From Lima  the closest shot of jungle warmth is Chanchamayo, an area that includes the towns of San Ramón and La Merced  on the Río Chanchamayo. The paved highway has shortened the drive from Lima to 5–7 hours.
There are lots of interesting things to see and do around Chanchamayo, including 100-meter waterfalls in the nearby Perené Valley , virgin forest with colossal cedars in the Zona Reservada Pampa Hermosa , and visitor-friendly Asháninka villages . There are Class III–IV rafting rivers, great mountain biking, and a bizarre Austrian-German colony  from the mid-19th century, where villagers still speak German and hold onto their Tyrolean customs.
Via a network of roads and rivers, truly wild jungle on the Río Tambo can be reached in a day or two. The best time to visit is during the dry months April–October.
The Franciscans who came here in 1635 had to leave after Spaniards entered the area looking for gold and were slaughtered by local Indians. Bby 1750 a few plantations in the valley were growing sugar cane, cocoa, coffee, and coca leaves. But the settlers were massacred during the indigenous rebellion led by Juan Santos Atahualpa, a local and legendary Indian hero, raised by the Jesuits, who claimed kinship with Inca Atahualpa.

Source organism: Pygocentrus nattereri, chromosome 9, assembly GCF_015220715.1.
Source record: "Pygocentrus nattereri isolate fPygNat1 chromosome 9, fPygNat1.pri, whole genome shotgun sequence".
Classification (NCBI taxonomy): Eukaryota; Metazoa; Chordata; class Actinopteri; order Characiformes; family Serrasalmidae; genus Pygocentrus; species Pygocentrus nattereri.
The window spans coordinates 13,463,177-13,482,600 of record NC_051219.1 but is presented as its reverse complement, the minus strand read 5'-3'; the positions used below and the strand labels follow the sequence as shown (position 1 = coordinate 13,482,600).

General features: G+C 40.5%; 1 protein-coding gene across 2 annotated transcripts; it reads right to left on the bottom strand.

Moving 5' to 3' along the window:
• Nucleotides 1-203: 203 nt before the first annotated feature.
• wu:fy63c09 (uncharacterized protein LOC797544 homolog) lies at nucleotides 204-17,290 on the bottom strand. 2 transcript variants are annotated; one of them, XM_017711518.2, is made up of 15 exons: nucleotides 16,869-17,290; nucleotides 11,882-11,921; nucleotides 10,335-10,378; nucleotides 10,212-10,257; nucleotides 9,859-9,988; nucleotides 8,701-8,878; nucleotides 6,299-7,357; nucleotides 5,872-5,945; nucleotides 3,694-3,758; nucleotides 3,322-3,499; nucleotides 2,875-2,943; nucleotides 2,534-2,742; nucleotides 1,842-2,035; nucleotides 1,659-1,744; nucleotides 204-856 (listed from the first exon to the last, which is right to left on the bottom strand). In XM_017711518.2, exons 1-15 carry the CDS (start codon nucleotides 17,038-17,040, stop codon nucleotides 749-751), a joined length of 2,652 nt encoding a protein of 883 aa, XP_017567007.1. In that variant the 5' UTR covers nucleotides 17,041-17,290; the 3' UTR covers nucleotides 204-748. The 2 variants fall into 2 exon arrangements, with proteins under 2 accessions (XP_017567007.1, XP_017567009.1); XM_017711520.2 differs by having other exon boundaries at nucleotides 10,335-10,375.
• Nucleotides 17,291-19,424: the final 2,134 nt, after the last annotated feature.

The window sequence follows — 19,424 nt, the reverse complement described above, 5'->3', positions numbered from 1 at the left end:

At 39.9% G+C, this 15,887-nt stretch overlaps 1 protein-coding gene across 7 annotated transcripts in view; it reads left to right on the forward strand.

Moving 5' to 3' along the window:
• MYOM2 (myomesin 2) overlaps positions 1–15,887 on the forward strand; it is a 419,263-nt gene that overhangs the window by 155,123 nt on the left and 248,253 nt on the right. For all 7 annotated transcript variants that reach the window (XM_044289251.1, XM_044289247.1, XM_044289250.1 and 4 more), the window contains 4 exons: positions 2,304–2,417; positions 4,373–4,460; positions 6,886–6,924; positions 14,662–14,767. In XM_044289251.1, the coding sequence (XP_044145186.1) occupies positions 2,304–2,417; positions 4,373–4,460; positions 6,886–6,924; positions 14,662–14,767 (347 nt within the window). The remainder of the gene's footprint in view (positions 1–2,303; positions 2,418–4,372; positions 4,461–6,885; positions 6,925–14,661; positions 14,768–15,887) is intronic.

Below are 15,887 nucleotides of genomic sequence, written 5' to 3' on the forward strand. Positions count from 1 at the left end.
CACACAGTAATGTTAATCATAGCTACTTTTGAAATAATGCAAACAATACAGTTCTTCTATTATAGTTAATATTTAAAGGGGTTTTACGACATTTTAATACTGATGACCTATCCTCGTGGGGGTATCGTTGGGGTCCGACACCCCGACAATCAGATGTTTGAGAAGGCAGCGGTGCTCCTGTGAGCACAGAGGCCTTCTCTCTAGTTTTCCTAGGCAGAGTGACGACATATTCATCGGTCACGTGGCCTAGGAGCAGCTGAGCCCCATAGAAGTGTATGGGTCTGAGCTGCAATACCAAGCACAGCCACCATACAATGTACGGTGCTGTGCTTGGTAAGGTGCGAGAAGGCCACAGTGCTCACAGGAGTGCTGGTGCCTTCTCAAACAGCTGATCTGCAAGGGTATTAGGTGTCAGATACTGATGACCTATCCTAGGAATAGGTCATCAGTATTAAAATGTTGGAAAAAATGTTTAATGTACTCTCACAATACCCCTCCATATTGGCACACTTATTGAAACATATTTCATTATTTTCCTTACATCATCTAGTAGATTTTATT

Colonists entered the area for good after 1850 when a rough road from Tarma  down into the valley was constructed. The area today is famous for its tropical fruits, avocado, rocoto, and high-octane coffee.